Most men I know have spent way too much time developing their signature. And why not(?), it is their public "mark" for life. But it's not our fault, ladies, really. We are made in the image of God, and I think this is something we have inherited from our Father.
Even having signatures that are difficult to make out is, I think, something given to us by God...why else? Let me explain. Have you ever wondered what Jesus meant when he said, "I am the Alpha and the Omega"? I think we have some idea that this is just another way of saying, "I am the first and the last, the beginning and the end." And that is correct, certainly, but He is really saying so much more. Jesus is saying, "I am the signature of God."
As you are aware, most of the New Testament was originally written in the ancient Greek. However, Jesus spoke Aramaic. So, while John writes in Revelation, "I am the Alpha and the Omega," what Jesus would have said was, "I am the ALEPH and the TAV."
Alpha is the first letter of the Greek alphabet, Omega is the last. The first letter of the Hebrew alphabet is the Aleph, the last is the Tav. But the essence of what Jesus meant is lost in translation.
This phrase, "I am the Alpha and the Omega," first appears in Revelation 1:8 and last appears in Revelation 22:13. However, the depiction of Jesus as the Aleph and the Tav is first made in Genesis 1:1. When Jesus says to John before the grand revelation, "I am the Aleph and the Tav," He is, in fact, referencing the first sentence of the Bible, and, in the process, clarifying a mystery that has existed since the Torah was first written.
The first sentence of the Bible is most frequently translated, "In the beginning God created the heavens and the earth." The original Hebrew reads as follows (remember, Hebrew reads right to left):
Right in the middle is an untranslated word. In fact, it is untranslatable because it is not a word at all. It is simply the ALEPH and the TAV. Why? It seems very strange. This is a mystery to rabbis and mystics as well.
Actually, it is to this ALEPH and TAV that Jesus was referring. Just as the book of Revelation begins and ends with Jesus saying, "I am the Alpha and the Omega," so too does the Bible.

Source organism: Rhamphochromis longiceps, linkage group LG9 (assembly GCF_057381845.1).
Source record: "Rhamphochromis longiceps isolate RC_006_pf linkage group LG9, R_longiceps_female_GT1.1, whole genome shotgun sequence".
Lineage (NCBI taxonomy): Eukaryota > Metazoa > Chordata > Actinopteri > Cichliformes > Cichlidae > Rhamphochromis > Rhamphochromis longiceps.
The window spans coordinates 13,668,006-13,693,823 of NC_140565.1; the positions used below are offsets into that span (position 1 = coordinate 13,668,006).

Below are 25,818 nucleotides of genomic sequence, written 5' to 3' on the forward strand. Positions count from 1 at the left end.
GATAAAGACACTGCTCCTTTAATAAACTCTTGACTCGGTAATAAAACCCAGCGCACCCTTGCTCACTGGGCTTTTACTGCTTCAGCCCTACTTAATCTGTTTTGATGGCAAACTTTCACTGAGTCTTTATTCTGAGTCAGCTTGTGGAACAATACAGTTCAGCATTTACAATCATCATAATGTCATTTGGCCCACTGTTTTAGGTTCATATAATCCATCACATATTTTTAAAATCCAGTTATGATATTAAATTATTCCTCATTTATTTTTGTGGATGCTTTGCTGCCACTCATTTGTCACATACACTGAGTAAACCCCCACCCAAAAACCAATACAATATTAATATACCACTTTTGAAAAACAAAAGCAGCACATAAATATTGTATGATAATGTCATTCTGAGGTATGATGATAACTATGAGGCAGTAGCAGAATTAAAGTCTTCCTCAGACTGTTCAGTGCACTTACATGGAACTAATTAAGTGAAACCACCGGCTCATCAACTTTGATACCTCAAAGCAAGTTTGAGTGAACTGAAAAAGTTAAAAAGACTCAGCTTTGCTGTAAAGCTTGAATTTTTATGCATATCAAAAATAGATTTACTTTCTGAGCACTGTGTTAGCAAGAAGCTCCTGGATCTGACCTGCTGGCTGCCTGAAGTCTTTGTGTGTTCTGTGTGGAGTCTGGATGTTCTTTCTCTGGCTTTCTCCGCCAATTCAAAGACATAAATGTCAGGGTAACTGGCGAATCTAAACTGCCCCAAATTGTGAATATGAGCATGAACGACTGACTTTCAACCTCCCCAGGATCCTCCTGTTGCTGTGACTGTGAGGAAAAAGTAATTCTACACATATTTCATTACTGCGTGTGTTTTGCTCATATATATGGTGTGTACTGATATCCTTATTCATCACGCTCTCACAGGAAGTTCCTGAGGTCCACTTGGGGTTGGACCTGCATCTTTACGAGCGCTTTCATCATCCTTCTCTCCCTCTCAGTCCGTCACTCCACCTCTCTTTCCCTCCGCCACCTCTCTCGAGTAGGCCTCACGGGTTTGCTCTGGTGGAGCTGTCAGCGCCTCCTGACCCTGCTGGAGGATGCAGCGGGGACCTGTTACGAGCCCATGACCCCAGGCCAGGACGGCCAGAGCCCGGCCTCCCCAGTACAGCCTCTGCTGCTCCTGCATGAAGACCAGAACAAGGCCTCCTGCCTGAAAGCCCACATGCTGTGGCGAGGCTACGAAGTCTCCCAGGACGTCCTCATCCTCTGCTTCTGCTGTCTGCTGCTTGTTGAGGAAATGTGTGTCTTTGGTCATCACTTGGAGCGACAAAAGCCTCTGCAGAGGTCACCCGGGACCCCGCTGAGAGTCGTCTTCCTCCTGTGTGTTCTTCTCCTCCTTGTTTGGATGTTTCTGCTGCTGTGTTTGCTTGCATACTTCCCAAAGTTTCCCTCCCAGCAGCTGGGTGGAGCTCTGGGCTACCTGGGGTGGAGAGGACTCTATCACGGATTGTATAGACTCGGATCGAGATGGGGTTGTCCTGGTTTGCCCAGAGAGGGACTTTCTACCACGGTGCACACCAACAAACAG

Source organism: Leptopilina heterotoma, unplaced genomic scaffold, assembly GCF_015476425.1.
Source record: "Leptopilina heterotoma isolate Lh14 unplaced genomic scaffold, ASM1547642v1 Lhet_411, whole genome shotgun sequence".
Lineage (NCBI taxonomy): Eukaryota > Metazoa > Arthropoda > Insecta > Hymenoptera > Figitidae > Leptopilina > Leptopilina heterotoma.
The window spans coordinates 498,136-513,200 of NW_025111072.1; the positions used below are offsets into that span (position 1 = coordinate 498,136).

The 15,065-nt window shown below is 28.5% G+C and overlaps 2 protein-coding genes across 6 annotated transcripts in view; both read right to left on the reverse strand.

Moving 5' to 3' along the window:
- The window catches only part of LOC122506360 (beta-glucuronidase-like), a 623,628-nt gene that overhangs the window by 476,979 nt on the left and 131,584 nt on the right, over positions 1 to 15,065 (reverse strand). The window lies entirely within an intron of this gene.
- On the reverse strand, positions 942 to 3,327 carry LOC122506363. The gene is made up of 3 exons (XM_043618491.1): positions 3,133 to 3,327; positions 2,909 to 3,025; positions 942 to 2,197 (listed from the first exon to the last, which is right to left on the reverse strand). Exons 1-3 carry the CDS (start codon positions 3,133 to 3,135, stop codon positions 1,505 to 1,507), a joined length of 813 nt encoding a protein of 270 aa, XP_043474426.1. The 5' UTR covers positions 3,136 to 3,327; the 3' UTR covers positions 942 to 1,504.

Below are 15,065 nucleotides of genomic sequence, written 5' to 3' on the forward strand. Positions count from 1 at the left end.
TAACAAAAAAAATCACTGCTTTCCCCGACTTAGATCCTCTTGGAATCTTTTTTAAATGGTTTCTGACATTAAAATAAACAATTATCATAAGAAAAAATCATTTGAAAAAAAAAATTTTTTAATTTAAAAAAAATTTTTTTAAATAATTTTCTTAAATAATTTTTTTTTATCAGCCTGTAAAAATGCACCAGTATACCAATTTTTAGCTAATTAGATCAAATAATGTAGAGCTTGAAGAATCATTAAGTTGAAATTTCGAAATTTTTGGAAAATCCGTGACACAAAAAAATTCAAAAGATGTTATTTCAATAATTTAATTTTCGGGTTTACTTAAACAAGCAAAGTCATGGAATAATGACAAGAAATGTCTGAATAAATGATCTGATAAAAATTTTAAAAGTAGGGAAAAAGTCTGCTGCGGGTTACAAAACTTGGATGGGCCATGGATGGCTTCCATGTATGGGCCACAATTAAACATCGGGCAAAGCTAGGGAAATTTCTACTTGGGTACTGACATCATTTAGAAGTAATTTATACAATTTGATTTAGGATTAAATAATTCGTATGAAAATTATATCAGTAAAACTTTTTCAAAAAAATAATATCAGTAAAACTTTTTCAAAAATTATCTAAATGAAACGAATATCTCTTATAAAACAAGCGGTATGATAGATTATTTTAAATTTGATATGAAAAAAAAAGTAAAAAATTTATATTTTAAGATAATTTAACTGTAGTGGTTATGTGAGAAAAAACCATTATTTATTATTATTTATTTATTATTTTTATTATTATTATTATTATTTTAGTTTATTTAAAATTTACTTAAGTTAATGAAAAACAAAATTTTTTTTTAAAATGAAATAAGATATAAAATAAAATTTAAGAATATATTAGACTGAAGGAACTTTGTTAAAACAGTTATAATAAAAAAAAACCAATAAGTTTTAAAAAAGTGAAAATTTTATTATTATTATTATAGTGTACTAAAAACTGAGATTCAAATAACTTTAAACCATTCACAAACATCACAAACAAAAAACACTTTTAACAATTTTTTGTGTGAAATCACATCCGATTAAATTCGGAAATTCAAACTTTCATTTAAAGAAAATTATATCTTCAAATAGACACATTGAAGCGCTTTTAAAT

The Hebrew alphabet has 22 letters or characters. This is reflected in the 22 chapters of Revelation. "I am the Aleph and the Tav" is a clue to this parallel. That there are 22 letters in the Hebrew alphabet necessarily means that 22 letters are sufficient for what God needs to say, otherwise there would be more.
When John writes, "In the beginning was the Word, and the Word was with God, and the Word was God. 2 He was in the beginning with God. 3 All things came into being through Him, and apart from Him nothing came into being that has come into being." John 1:1. Jesus as "the Word" is really Jesus as every word: the ALEPH and the TAV and everything in between (the whole Bible).
In Hebrew, the first sentence in the Bible is comprised of seven words. Within those seven words, the ancient Hebrew pictographs tell the story of the entire Bible. The seven words needed to depict the entire Bible parallel the seven days needed for creation. I have shown this in part in prior posts: In the beginning, God (The Lord is My Shelpherd), created (On Creation), and "the heavens" (Oh, My Heavens! Part 1 and Part 2). I will develop "the heavens" further in later posts, as well as "the earth" to show the entire picture of Genesis 1:1.
The first three words are all about Jesus (1) as Messiah, (2) as creator, and (3) as the shepherd. The last three words contain all of God's covenants, old and new. However, right in the middle is this untranslatable Aleph-Tav. Actually, this is the most important part.
The ancient Hebrew pictograph for the letter Aleph is an ox head, meaning strength or God, as in "the Lord is my strength". The pictograph for the letter Tav is two crossed sticks, meaning a mark or covenant. Therefore, when Jesus says, "I am the Aleph and the Tav," what He is saying is that He is the MARK of GOD, or God's signature. When God has Moses write the Aleph and the Tav into Genesis 1:1, what God is saying is, "You see, this Jesus, He is the Messiah who is going to die on the cross for your salvation, He is the creator who was in the beginning, He is the shepherd prophesied about in the Old Testament. He is My Word, He is My Covenant, He is My Signature."
In contract law, it is the signature of the person to be bound that is required. We have God's contract, and it is signed, sealed and delivered. What more could we ask for.
The Rest of Genesis 1:1: